Sauna: A Mystical Place To Cleanse And Be Reborn
Some use saunas as part of a vital health ritual, a way to keep clean, or part of a wellness retreat. Some use it as a way to beat a crippling hangover! For most Estonians, saunas are a way to spend time with family and friends and warm up after a day out in the harsh temperatures of the Nordic winter. Finland, to the north of Estonia, claims to be the capital of the sauna world. The word ‘sauna’ in English is borrowed straight from Finnish. Yet, the practice of confining steam or heat to an enclosed area for bathing purposes is found in several world cultures.
The Estonian “saun” is thought to derive from a rural sauna tradition that extends from the Baltic region to the Urals. So it’s little surprise that the development of sauna culture has a lot in common with Estonia’s neighbours. Since the sauna tradition pre-dates written records, it’s hard to determine who invented the practice or how long it was part of a nation’s ritual.
In Estonia, there is little doubt that sauna is ingrained in the nation’s DNA. There is even a ‘Sauna’ street in Tallinn’s Old Town, demonstrating the importance of saunas in the city’s past.
Saunas: A tradition much deeper than wellness
The first saunas
The first saunas were caves draped closed with animal skins, with a fire burning inside under a pile of stones. Once extinguished, smoke formed and subsequently began to fill the cave and keep it warm. People would huddle inside and bask in the steam that arose from the rocks when they threw water on them. These rooms were not only used for heating, but the smoke also sterilised the cave, resulting in a safer, cleaner place for families to live in the harsh winter Nordic landscape. These early saunas functioned as kitchens, bathrooms, hospitals and even where babies were born! Saunas were even the places where the dead were laid out, and the family’s celebrations took place.
Saunas were holy places, an area to cleanse and heal, not only the body but the soul. All significant life events from birth to marriage to death took place within the sauna. For some more impoverished peasants, it was their home too.
A sauna is a place where friends and families come together
Most households would have their own sauna, usually heated every week for the entire family to forget about their chores and commit themselves to a night of sauna rituals. Centuries ago, men and women would go to the sauna together, sometimes with their entire family. Later traditions developed where men would enter first when the sauna was smokier and hotter, followed by women. It was cooler by then.
Using saunas for physical health
Surprisingly, washing was not the first priority when entering a sauna. First, it was essential to create the “leil” (where a gust of humid and hot, moist air rises from the hot rocks after throwing water on them) and whisking. “Vihtlemine” (whisking, meaning beating the body with young birch twigs) is believed to be very good for health. Done correctly, this would begin with the soles of the feet moving upwards to the remainder of the body.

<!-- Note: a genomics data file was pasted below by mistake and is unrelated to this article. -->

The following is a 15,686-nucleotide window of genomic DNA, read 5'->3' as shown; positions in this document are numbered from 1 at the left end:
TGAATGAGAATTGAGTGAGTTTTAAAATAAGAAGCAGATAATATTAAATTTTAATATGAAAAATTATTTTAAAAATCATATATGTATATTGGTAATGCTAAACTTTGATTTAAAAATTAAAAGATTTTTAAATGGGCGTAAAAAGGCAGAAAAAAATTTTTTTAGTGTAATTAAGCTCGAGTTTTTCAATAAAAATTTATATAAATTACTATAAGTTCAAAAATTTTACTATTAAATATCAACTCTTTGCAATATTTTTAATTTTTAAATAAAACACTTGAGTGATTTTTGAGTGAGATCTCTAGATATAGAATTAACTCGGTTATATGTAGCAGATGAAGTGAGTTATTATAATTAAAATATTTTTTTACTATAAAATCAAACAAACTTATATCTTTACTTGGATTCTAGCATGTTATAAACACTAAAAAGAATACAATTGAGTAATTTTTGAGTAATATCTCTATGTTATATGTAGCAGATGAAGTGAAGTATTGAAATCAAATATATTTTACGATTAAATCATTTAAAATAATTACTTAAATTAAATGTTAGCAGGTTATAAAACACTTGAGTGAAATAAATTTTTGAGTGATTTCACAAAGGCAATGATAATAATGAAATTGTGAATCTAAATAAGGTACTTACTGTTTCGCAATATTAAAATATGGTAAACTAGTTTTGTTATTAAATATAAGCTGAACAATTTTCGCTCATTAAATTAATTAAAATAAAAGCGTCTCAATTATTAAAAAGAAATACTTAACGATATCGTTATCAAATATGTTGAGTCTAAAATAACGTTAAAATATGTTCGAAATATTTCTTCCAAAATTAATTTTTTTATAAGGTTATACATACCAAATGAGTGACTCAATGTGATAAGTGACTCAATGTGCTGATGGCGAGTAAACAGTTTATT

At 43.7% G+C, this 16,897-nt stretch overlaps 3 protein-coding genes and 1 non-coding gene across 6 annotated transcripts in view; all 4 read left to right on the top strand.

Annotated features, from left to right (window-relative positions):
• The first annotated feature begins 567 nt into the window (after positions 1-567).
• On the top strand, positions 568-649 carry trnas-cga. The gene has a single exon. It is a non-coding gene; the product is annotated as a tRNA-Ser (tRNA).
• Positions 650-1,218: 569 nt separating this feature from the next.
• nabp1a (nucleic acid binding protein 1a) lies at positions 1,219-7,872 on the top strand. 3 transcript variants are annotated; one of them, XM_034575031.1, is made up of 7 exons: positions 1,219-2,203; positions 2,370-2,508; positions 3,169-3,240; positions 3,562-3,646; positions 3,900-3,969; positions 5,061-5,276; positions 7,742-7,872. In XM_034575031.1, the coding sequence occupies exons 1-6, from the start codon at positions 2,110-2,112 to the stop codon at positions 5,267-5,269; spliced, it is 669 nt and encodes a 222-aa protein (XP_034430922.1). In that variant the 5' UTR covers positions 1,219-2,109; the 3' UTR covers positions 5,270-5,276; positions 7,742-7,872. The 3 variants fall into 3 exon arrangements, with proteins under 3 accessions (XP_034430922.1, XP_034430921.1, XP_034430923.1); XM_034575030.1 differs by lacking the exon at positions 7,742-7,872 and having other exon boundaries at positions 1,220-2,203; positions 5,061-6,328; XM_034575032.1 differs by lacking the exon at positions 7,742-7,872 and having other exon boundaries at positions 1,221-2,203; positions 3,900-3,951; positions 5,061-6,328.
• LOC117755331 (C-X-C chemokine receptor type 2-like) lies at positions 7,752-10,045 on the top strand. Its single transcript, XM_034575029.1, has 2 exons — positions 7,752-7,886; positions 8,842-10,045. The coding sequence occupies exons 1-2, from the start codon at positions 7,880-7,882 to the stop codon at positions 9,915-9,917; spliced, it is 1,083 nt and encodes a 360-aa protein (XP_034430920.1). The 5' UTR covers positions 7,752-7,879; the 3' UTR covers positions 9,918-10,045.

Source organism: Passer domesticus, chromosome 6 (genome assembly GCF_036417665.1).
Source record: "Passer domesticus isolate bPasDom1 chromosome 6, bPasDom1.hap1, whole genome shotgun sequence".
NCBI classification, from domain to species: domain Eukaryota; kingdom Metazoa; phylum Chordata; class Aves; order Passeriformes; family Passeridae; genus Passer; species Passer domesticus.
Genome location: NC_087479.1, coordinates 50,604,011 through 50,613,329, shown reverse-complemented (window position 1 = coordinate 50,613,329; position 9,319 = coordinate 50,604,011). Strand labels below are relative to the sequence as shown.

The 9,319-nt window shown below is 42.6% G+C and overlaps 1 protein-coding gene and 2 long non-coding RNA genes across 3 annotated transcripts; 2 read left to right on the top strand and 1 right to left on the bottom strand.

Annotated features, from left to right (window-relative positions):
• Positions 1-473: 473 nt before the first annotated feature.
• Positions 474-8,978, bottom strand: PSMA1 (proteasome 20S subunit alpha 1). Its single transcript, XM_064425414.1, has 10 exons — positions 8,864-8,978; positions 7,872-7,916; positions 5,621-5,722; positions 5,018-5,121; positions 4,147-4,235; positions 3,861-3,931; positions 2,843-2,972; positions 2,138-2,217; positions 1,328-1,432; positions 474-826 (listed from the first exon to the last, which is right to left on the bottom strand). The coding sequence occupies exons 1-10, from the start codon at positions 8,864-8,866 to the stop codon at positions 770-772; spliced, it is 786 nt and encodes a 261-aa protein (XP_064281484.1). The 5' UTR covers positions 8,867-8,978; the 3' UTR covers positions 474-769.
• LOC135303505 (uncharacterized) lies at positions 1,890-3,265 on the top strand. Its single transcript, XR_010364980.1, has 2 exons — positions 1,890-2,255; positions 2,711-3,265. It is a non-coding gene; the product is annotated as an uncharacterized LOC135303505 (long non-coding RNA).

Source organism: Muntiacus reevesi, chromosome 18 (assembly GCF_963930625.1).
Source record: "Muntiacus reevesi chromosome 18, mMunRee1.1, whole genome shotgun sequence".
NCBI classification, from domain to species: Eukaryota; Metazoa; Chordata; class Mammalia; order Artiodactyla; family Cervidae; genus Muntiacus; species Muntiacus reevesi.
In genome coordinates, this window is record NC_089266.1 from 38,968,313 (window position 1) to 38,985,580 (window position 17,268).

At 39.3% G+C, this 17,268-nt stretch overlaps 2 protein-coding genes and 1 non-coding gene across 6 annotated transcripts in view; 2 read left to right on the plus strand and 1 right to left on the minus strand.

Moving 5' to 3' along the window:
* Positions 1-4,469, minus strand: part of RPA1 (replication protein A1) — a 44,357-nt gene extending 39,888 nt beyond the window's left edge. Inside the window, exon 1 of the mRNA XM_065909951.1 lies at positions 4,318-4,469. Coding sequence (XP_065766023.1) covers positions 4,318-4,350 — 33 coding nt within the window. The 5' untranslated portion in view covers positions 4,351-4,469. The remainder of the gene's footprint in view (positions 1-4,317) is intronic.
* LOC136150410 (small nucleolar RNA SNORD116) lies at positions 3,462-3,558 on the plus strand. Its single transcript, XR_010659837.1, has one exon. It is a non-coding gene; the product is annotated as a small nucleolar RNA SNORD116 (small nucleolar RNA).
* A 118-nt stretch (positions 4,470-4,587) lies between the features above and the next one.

The sauna was necessary for sustaining good health and a remedy for those afflicted with ill health or treatment for common illnesses. Notably, it is well known that people found relief for different muscle and bone problems caused by hard physical work in the fields. When somebody was ill, sometimes a sauna was heated only to heal the sick.
A sauna is a spiritual place
The sauna was an important place for its physical healing, but it was also honoured as a spiritual place. The sauna place itself was considered sacred, and when it was time to build a new sauna, it had to be made in the exact holy location. Hot sauna steam was held to bring good fortune, luck and to cleanse their soul. Behaviour in the sauna had to be respectful. Once entered, people had to be quiet, polite, and refrain from doing certain activities or using a particular language, much like today’s tradition.
Even those not in the sauna must respect the sauna time and not work at the same time. Women often gave birth in the sauna, so it was the place where new life began and must be respected by all in the community. As a result, the saunas developed their own distinct traditions. They became holy places intertwined with spiritual beliefs bestowing magical and mystical powers on those who entered.
The sauna is practical too
The sauna room found much use for practical purposes that have no correlation to physical and spiritual wellness. Families would use it to smoke meat, grains, fish and dry their clothes.
There are tales of using saunas as a barn for sheep to remain protected from predators. The sheep were moved out when families wished to use the sauna for their own purposes.
Sauna and wellness today
Today, whilst saunas are primarily used for bathing by village folk, it’s more common to find them using the sauna for relaxing after a hard day’s work, for warming up from the cold, and for parties with friends and family. For others, a sauna is a place of sanctuary, where one could de-stress from their current lives and improve oneself, to emerge reborn to face the world. And because of technological advances, saunas are no longer confined to specific locations in the countryside or forest. They are created in cities and towns in hotels, sports facilities and spas. Many modern households even have two-person saunas within their own apartments, no matter the apartment size.
Rebirth begins at home
But no matter which sauna you use, remember you are continuing an ancient tradition with an extraordinary story interwoven with the fate and fortunes of the people who used them. Saunas have never just been rooms. The sauna is not only an ancient tradition but one that evolves over the ages, so we all feel reborn.